Why Life Speeds Up with Age
On the autobiographical memory
Autobiographical memory is not a common topic of psychology, which feels ill at ease with a subject not readily open to scientific generalisation. But for that very reason it is highly popular with the general public. The associated problems are both concrete and intriguing. Where does the sense of deja vu come from? Why do we keep blushing years after a past humiliation? Why does life seem to pass more quickly with age, and why do dying people sometimes see scenes from their youth flash by in their mind’s eye? Each of us has wondered about these questions at some time, but psychologists prefer to steer clear of them for fear of being thought quacks.
How mistaken they are is revealed by psychologist Douwe Draaisma in Why Life Speeds Up with Age. In a kaleidoscopic series of reflections, he shows how these very questions have now been opened up to scientific analysis while losing nothing of the puzzling character with which the founders of psychology had to wrestle. In short, this book is a form of homage to the nineteenth-century men who treated psychology as a life science. In that kind of science, general laws, Draaisma keeps insisting, must always enter into an uncomfortable alliance with the uncertain approach of the arts.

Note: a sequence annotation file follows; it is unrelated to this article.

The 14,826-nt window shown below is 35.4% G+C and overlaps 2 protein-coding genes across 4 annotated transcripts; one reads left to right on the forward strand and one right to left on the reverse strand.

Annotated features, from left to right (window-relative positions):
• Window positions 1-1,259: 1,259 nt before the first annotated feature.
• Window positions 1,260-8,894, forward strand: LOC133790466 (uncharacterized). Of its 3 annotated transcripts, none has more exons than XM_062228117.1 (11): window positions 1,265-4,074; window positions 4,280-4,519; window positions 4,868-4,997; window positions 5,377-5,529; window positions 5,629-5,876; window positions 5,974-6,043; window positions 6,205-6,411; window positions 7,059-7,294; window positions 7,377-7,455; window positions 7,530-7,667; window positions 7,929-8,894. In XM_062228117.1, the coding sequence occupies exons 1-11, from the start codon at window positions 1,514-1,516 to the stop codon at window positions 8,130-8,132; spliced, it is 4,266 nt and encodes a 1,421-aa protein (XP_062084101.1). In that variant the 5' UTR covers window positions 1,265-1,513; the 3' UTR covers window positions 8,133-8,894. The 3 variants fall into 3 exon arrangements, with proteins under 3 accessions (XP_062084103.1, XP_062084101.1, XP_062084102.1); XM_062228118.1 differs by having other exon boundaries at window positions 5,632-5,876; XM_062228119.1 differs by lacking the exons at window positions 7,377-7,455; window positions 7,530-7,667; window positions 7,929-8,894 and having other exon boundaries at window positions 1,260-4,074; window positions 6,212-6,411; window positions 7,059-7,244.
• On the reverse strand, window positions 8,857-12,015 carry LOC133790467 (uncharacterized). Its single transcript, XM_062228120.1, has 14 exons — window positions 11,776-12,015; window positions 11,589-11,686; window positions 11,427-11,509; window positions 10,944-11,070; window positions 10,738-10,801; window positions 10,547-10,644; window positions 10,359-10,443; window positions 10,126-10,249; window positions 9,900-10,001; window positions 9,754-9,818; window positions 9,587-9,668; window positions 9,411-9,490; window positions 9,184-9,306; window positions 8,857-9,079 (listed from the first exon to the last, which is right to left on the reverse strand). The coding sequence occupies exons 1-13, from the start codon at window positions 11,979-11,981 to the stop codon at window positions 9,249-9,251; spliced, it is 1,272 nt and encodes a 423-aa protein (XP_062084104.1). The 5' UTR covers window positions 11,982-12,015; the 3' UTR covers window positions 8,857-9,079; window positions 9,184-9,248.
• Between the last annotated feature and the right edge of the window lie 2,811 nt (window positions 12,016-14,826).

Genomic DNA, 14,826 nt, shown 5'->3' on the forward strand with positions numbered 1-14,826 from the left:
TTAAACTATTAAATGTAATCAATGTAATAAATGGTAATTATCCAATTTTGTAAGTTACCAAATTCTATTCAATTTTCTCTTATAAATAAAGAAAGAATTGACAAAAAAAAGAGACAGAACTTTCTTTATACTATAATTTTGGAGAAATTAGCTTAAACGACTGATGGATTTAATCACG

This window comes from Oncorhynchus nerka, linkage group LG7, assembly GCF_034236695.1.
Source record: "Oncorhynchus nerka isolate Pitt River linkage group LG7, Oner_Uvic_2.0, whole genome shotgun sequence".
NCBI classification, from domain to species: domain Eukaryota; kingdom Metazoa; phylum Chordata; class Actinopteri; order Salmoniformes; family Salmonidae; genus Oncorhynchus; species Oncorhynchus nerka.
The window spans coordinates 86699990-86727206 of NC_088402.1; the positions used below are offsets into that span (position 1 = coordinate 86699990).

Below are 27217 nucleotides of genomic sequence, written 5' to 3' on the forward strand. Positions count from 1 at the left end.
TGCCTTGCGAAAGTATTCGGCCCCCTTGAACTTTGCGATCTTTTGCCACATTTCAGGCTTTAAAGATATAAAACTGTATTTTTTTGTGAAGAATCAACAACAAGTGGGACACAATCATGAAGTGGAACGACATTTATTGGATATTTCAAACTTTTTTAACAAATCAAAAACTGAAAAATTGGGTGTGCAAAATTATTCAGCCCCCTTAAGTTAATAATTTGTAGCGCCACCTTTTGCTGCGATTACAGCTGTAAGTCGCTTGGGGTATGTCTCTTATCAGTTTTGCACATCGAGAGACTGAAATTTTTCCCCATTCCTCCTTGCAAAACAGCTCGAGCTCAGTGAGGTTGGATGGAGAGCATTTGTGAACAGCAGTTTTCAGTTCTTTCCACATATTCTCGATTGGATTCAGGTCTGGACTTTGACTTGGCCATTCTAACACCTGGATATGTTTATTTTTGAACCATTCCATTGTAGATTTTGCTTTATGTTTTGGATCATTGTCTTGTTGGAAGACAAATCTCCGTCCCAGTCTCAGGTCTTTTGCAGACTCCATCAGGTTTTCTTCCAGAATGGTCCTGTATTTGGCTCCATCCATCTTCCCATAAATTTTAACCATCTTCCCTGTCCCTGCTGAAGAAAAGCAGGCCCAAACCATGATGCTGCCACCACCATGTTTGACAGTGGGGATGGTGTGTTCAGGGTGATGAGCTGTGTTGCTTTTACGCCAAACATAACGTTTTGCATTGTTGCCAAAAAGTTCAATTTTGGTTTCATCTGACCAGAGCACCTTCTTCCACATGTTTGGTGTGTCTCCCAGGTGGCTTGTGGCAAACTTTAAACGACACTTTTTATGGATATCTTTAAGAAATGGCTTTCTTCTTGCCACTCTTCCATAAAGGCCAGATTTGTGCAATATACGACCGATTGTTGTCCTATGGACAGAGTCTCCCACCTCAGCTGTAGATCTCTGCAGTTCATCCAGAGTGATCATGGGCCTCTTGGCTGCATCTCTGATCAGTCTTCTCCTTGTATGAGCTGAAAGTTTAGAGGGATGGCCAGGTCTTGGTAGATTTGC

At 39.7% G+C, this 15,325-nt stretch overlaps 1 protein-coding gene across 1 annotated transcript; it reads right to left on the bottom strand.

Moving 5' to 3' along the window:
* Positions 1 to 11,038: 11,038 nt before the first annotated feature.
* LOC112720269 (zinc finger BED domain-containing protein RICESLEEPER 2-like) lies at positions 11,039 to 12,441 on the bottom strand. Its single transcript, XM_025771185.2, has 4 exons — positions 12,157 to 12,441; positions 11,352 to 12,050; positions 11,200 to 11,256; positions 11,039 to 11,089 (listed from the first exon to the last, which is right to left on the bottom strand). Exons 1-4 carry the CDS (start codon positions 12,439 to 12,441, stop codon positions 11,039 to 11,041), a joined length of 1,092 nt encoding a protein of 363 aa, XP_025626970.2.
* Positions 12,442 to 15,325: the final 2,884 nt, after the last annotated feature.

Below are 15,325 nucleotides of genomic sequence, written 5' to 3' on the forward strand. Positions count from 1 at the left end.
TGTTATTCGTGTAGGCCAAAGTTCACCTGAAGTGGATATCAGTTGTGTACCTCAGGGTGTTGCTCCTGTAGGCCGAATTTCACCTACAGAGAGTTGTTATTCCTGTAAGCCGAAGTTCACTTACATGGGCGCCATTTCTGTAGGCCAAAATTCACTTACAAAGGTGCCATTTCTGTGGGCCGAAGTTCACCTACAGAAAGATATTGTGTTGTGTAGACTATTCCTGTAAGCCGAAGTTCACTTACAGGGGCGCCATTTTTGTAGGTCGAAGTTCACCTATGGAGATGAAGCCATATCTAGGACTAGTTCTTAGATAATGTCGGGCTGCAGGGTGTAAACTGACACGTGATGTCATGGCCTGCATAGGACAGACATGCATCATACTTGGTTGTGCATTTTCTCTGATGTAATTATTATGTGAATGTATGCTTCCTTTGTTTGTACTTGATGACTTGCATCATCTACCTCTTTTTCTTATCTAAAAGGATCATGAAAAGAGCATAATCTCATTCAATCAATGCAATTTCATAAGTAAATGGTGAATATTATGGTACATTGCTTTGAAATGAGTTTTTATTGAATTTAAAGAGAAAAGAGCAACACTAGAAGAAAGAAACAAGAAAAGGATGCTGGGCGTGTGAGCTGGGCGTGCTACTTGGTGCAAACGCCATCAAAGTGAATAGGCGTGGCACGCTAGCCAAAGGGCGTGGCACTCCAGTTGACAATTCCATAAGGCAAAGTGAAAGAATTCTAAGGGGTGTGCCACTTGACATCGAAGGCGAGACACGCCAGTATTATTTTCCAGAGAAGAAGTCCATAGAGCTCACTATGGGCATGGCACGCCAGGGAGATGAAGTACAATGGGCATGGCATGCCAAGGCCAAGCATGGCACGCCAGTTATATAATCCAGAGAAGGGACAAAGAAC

Draaisma combines the best of science and art in his book. Under his pen, psychology again becomes a science of human life, whether he is writing on the savant syndrome, on why our memories always proceed forwards, never backwards, or on how a draughts champion can play ten simultaneous games blindfold. For the rest, Draaisma is as familiar with world literature as he is with his own discipline, and appreciates how much novelists can contribute to our understanding of the human mind. In his book, Borges, Mann and Proust engage in an exciting exchange of views with Wundt, Fechner, Heymans and their present-day scientific successors.